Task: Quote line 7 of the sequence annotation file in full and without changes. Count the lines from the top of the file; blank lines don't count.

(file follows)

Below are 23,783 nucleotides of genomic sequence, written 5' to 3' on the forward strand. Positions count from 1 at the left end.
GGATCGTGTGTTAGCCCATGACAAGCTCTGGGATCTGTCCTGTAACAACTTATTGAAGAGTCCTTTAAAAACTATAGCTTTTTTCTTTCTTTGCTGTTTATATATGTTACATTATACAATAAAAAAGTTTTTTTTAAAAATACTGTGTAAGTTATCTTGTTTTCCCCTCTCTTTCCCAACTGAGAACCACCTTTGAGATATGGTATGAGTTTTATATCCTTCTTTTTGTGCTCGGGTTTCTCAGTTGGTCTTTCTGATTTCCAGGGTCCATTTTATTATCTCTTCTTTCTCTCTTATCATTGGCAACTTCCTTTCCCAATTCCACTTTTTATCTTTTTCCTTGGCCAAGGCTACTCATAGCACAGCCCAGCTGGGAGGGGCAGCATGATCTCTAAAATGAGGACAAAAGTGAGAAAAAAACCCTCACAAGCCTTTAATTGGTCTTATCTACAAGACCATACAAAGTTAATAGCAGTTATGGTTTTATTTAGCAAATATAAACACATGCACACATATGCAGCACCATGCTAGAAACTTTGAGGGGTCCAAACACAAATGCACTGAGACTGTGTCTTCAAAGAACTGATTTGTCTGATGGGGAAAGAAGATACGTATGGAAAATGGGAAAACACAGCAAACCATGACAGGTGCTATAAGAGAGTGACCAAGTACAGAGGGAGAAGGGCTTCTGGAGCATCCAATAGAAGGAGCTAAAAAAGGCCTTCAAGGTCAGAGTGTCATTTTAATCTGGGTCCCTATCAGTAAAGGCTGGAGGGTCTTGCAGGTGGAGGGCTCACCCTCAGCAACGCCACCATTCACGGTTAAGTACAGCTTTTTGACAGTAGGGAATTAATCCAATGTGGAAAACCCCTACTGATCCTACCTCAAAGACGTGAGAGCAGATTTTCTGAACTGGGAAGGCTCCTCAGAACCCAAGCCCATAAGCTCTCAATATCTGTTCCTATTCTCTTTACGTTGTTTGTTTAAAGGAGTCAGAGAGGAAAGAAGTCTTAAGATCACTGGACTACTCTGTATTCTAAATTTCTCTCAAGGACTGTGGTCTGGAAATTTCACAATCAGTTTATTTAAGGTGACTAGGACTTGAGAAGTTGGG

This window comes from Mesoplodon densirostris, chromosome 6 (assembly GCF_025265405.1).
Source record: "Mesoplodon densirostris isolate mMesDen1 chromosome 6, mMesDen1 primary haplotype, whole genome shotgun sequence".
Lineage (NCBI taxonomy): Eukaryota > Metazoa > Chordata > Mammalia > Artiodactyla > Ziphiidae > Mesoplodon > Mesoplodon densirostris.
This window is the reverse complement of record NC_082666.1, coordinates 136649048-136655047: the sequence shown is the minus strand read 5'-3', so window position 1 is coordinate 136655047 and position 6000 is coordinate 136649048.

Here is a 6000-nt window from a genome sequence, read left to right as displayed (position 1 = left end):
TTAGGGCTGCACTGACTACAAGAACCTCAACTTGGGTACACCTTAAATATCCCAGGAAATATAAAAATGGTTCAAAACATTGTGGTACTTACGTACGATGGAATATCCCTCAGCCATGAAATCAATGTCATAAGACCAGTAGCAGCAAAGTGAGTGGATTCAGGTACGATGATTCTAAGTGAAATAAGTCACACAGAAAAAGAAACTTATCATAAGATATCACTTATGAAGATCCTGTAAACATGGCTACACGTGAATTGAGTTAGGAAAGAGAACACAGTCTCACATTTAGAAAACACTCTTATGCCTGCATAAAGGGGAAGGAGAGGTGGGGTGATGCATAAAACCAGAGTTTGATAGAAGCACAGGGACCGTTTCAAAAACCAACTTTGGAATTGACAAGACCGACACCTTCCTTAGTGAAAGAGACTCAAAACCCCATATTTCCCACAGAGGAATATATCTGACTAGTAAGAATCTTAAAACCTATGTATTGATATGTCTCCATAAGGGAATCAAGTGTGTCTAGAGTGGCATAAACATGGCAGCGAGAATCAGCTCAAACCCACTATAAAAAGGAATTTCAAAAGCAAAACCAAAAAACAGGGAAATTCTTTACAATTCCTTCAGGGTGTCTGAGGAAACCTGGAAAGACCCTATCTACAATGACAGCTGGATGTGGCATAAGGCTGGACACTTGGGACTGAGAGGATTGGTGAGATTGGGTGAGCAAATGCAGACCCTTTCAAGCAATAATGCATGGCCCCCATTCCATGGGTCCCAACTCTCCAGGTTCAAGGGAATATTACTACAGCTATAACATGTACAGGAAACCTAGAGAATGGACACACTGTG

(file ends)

Here is a 6000-nt window from a genome sequence, read left to right as displayed (position 1 = left end):